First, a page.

Financial-market analysts, like their colleagues from other professions, often try to draw conclusions from past behavior for the present and future. At the beginning of an analysis, the question of the appropriate observation period always arises. In addition to one, three and five-year periods, long-term studies often refer to ten-year experiences. There are few obvious reasons to look at ten-year periods, of all things. However, many studies use this timeframe as a reference to estimate the volatility or loss risks of financial assets.
In the coming weeks, ten-year ex-post volatility calculations are likely to have a special surprise in store: September 15 is the tenth anniversary of the bankruptcy of Lehman Brothers. The weeks following the collapse of what was then the fourth largest investment bank in the United States were marked by severe market fluctuations. These days will now successively fall out of the calculations covering a ten-year period. Our "Chart of the Week" simulates the development of ten-year volatility for U.S. equities, based on the S&P 500. If we are spared a repetition of the chaotic market movements of autumn 2008, the ex-post calculated volatility should decline. This trend will be reinforced by recent periods of extremely low volatility, such as 2017. A similar movement was observed in the autumn of 1997, when the crash of 1987 was no longer part of ten-year calculations.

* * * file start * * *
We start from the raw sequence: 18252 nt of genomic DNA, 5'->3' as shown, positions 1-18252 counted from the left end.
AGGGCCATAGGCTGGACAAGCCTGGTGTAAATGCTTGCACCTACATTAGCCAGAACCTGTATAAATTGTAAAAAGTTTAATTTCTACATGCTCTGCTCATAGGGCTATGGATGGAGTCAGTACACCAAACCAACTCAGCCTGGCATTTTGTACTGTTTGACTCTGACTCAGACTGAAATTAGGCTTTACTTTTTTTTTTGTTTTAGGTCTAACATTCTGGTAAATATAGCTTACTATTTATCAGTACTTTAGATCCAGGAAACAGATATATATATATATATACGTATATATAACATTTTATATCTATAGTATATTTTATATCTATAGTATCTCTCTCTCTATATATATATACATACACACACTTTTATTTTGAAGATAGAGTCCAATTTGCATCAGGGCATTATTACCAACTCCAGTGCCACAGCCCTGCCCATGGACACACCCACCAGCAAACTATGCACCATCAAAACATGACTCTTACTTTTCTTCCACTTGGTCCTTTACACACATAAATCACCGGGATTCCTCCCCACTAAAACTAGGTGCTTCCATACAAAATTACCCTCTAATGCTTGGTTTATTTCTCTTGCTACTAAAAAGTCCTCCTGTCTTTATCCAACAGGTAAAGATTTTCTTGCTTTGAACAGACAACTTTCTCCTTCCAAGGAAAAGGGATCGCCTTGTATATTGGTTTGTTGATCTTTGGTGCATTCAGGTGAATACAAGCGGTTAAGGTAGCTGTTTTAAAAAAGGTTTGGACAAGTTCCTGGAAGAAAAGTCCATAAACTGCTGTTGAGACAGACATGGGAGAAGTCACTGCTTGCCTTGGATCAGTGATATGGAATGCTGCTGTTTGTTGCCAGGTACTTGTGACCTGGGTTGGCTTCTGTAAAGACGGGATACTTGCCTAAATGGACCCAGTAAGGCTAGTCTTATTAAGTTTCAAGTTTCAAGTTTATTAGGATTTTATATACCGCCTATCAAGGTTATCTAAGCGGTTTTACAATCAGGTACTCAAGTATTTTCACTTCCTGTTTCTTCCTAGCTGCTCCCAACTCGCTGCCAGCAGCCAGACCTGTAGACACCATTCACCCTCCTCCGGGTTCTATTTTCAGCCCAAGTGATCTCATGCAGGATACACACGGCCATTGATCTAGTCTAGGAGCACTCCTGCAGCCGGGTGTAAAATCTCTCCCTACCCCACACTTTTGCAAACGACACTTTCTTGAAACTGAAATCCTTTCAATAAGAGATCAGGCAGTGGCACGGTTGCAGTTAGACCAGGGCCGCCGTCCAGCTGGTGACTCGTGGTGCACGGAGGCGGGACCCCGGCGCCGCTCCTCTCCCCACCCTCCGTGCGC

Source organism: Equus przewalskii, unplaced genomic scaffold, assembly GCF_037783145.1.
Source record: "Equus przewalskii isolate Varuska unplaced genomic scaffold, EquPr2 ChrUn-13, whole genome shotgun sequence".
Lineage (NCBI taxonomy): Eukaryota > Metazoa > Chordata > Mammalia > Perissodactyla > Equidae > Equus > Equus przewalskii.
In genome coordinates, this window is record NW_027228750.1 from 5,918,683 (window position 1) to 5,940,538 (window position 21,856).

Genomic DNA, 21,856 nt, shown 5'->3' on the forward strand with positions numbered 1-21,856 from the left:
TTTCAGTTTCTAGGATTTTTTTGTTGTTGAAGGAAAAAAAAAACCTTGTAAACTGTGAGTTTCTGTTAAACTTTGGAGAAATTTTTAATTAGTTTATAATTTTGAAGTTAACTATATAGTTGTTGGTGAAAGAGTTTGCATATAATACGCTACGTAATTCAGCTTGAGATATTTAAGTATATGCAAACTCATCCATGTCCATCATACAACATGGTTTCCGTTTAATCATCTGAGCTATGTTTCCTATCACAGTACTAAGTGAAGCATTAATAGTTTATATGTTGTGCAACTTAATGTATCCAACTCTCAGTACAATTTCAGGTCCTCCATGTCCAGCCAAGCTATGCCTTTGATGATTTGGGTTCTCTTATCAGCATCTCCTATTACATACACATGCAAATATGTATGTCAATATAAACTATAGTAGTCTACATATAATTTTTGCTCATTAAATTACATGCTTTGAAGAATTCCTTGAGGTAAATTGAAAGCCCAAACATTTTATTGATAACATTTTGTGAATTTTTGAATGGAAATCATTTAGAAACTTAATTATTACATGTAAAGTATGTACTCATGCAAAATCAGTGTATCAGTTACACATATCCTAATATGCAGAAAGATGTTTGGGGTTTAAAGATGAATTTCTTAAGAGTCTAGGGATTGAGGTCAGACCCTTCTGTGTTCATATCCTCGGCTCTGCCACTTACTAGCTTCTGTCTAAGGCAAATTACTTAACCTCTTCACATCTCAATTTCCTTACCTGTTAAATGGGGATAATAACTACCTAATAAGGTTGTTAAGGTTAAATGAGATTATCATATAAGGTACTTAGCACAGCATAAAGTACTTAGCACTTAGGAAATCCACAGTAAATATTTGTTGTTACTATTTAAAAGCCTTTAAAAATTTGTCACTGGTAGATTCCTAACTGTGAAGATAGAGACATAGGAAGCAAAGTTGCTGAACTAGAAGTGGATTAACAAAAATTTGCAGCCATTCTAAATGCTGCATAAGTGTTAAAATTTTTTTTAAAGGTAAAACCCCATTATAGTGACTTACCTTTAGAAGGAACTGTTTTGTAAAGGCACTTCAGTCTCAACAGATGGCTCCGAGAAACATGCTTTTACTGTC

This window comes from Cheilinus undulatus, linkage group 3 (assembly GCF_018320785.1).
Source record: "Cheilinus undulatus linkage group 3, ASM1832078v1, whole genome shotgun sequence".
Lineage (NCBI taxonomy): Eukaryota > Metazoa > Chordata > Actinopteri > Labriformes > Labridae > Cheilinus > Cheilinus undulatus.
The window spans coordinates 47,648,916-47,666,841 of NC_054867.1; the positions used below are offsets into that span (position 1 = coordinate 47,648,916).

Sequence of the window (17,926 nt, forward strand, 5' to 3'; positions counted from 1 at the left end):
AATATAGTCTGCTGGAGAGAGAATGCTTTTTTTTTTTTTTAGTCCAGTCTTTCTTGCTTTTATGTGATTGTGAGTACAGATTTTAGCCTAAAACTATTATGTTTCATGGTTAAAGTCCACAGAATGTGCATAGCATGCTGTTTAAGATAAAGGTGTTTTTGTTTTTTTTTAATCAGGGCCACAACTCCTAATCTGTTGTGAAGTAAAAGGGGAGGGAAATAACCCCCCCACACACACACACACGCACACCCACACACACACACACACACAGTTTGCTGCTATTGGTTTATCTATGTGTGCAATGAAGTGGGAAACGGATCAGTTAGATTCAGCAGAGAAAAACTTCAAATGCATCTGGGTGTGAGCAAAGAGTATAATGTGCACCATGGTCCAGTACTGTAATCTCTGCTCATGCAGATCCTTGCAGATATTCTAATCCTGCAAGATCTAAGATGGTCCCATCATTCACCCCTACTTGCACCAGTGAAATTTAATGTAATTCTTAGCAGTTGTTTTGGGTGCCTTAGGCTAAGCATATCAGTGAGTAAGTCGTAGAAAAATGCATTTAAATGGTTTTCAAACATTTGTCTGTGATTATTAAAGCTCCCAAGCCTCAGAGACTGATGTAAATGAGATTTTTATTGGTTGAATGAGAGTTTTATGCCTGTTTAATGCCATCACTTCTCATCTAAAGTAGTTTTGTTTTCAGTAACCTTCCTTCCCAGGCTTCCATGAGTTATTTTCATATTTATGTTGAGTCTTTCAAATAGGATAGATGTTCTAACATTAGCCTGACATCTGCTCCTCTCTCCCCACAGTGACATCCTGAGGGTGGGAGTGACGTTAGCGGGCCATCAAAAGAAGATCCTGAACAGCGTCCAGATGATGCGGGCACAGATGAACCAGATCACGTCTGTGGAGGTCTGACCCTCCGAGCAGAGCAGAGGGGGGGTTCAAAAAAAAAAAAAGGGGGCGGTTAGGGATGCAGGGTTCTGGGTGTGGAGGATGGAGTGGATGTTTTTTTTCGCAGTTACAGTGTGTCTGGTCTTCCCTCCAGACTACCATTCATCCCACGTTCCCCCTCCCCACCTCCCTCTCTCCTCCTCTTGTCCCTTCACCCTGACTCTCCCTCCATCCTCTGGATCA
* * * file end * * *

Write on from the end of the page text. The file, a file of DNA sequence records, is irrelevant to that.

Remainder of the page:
If volatility declines, investors are likely to consider taking bigger positions at a given risk limit and that may include allocating more funds to equities. All other things remaining equal, higher allocations and increased demand would lead to higher valuations. This effect can also be observed in reality: in recent decades, low volatility and thus (at least on paper) low risks correlated with a high price-to-book valuation for the S&P 500, and vice versa. Hence, rosy times ahead in the tenth year of the bull market? Maybe, but the market has adapted to a low-volatility environment, as a closer look at valuations reveals. In this respect, we remain constructive but vigilant.
Sources: Bloomberg Finance L.P., DWS Investment GmbH as of 9/12/18